In the last article, we looked at everything that happens for two hosts to communicate directly with one another. In this article, we will add a common network device: a switch. We will take a look at what happens for communication from Host to Host through a Switch.
This article will be the practical application of everything that was discussed when we looked at a Switch as a key player in packet traveling. It might be worth reviewing that section before proceeding.
We will start by looking at the individual switch functions, and then take a look at an animation which shows their collaborative operation.
A Switch primarily has four functions: Learning, Flooding, Forwarding, and Filtering:
Being a Layer 2 device, a Switch will make all its decisions based upon information found in the L2 Header. Specifically, a Switch will use the Source MAC address and Destination MAC address to make its forwarding decisions.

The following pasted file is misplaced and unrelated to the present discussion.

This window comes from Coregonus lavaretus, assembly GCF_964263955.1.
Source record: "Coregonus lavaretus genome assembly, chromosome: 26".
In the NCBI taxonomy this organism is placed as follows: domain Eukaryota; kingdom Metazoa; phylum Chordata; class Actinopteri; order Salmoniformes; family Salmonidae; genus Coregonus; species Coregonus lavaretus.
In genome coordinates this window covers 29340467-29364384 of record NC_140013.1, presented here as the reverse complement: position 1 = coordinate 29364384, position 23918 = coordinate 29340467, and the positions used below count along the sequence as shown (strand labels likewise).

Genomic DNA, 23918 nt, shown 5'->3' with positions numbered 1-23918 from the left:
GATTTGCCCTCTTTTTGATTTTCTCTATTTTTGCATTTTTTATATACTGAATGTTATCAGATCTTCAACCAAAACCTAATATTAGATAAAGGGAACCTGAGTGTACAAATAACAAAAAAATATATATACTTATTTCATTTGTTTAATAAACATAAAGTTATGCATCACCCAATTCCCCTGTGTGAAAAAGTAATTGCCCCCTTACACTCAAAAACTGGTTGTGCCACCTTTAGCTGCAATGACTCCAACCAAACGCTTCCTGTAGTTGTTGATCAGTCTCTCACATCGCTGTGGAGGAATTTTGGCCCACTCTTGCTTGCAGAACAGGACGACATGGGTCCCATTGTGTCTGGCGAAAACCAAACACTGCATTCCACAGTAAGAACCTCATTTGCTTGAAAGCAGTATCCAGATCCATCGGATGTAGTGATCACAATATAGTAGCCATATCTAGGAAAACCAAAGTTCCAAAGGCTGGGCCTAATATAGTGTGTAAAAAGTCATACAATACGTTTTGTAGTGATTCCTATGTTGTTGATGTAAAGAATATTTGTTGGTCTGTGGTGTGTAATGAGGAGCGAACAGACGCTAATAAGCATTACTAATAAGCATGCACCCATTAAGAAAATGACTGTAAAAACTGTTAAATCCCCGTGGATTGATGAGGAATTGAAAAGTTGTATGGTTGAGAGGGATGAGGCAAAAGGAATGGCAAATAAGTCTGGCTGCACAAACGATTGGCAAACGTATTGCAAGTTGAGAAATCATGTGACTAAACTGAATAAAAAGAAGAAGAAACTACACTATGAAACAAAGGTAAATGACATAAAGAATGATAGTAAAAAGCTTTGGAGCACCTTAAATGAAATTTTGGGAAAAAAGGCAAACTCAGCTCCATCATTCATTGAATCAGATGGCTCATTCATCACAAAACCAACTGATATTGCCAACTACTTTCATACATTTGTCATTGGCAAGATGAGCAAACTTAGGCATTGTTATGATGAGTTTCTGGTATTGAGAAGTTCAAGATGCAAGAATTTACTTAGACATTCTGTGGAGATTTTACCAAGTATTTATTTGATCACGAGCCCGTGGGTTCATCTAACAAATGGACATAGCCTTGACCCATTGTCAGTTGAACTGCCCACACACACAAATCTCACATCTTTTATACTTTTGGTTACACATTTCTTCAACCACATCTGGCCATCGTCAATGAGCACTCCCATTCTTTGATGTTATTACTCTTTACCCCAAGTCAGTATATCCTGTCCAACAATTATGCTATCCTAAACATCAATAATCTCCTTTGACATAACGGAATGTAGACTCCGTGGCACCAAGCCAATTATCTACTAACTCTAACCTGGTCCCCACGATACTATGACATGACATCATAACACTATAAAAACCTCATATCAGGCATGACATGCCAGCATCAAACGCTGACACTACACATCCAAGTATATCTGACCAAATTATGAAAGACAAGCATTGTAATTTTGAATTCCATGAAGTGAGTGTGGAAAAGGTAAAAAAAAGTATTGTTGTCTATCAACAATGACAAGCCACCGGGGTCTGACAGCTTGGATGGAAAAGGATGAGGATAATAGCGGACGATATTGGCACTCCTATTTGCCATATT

One of the goals of the Switch is to create a MAC Address Table, mapping each of its switchports to the MAC address of the connected devices.
The MAC address table starts out empty, and every time a Switch receives anything, it takes a look at the Source MAC address field of the incoming frame. It uses the Source MAC and the switchport the frame was received on to build an entry in the MAC Address Table.
Sooner or later, as each connected device inevitably sends something, the Switch will have a fully populated MAC Address Table. This table can then be used to smartly forward frames to their intended destination.
However, despite the learning process above, it is unavoidable that a Switch will at some point receive a frame destined to a MAC address of which the Switch does not know the location.
In such cases, the Switch’s only option is to simply duplicate the frame and send it out all ports. This action is known as Flooding.
Flooding assures that if the intended device exists and if it is connected to the switch, it will definitely receive the frame.